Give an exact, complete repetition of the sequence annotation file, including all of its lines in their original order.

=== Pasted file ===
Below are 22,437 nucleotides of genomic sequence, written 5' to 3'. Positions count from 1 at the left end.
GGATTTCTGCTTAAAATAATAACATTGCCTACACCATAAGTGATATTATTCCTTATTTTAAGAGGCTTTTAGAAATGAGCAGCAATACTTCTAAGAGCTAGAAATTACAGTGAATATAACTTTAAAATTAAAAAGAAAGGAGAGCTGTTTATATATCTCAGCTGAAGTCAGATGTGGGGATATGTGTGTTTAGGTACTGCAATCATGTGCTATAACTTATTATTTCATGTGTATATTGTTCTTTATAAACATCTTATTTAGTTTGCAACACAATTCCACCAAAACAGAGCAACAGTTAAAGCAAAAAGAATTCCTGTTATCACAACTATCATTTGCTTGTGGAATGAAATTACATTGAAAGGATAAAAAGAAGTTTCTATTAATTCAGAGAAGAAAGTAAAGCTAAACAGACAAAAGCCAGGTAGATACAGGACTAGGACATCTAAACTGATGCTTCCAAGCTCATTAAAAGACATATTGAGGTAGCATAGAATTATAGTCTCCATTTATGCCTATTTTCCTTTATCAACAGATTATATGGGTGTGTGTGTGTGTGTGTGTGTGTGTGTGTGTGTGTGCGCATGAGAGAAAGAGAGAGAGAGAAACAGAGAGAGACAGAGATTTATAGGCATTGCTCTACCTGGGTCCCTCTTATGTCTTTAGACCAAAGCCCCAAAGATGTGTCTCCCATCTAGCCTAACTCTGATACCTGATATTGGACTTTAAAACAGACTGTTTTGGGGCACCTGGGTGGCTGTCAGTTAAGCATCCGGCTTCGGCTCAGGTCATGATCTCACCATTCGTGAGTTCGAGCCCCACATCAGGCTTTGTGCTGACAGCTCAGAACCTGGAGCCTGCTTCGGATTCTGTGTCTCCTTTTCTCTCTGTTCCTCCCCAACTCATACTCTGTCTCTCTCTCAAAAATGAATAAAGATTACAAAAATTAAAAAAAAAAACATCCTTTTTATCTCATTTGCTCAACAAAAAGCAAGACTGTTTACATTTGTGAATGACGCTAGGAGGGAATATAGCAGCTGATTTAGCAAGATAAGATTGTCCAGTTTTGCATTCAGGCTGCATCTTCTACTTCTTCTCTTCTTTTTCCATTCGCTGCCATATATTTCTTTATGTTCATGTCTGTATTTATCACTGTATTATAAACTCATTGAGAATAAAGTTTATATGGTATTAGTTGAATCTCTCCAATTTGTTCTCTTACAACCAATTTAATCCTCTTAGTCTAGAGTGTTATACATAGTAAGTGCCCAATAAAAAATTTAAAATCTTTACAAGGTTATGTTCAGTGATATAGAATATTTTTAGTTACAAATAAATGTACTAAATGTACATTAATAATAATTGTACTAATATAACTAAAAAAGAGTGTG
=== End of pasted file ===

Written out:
Below are 22,437 nucleotides of genomic sequence, written 5' to 3'. Positions count from 1 at the left end.
GGATTTCTGCTTAAAATAATAACATTGCCTACACCATAAGTGATATTATTCCTTATTTTAAGAGGCTTTTAGAAATGAGCAGCAATACTTCTAAGAGCTAGAAATTACAGTGAATATAACTTTAAAATTAAAAAGAAAGGAGAGCTGTTTATATATCTCAGCTGAAGTCAGATGTGGGGATATGTGTGTTTAGGTACTGCAATCATGTGCTATAACTTATTATTTCATGTGTATATTGTTCTTTATAAACATCTTATTTAGTTTGCAACACAATTCCACCAAAACAGAGCAACAGTTAAAGCAAAAAGAATTCCTGTTATCACAACTATCATTTGCTTGTGGAATGAAATTACATTGAAAGGATAAAAAGAAGTTTCTATTAATTCAGAGAAGAAAGTAAAGCTAAACAGACAAAAGCCAGGTAGATACAGGACTAGGACATCTAAACTGATGCTTCCAAGCTCATTAAAAGACATATTGAGGTAGCATAGAATTATAGTCTCCATTTATGCCTATTTTCCTTTATCAACAGATTATATGGGTGTGTGTGTGTGTGTGTGTGTGTGTGTGTGTGTGTGCGCATGAGAGAAAGAGAGAGAGAGAAACAGAGAGAGACAGAGATTTATAGGCATTGCTCTACCTGGGTCCCTCTTATGTCTTTAGACCAAAGCCCCAAAGATGTGTCTCCCATCTAGCCTAACTCTGATACCTGATATTGGACTTTAAAACAGACTGTTTTGGGGCACCTGGGTGGCTGTCAGTTAAGCATCCGGCTTCGGCTCAGGTCATGATCTCACCATTCGTGAGTTCGAGCCCCACATCAGGCTTTGTGCTGACAGCTCAGAACCTGGAGCCTGCTTCGGATTCTGTGTCTCCTTTTCTCTCTGTTCCTCCCCAACTCATACTCTGTCTCTCTCTCAAAAATGAATAAAGATTACAAAAATTAAAAAAAAAAACATCCTTTTTATCTCATTTGCTCAACAAAAAGCAAGACTGTTTACATTTGTGAATGACGCTAGGAGGGAATATAGCAGCTGATTTAGCAAGATAAGATTGTCCAGTTTTGCATTCAGGCTGCATCTTCTACTTCTTCTCTTCTTTTTCCATTCGCTGCCATATATTTCTTTATGTTCATGTCTGTATTTATCACTGTATTATAAACTCATTGAGAATAAAGTTTATATGGTATTAGTTGAATCTCTCCAATTTGTTCTCTTACAACCAATTTAATCCTCTTAGTCTAGAGTGTTATACATAGTAAGTGCCCAATAAAAAATTTAAAATCTTTACAAGGTTATGTTCAGTGATATAGAATATTTTTAGTTACAAATAAATGTACTAAATGTACATTAATAATAATTGTACTAATATAACTAAAAAAGAGTGTG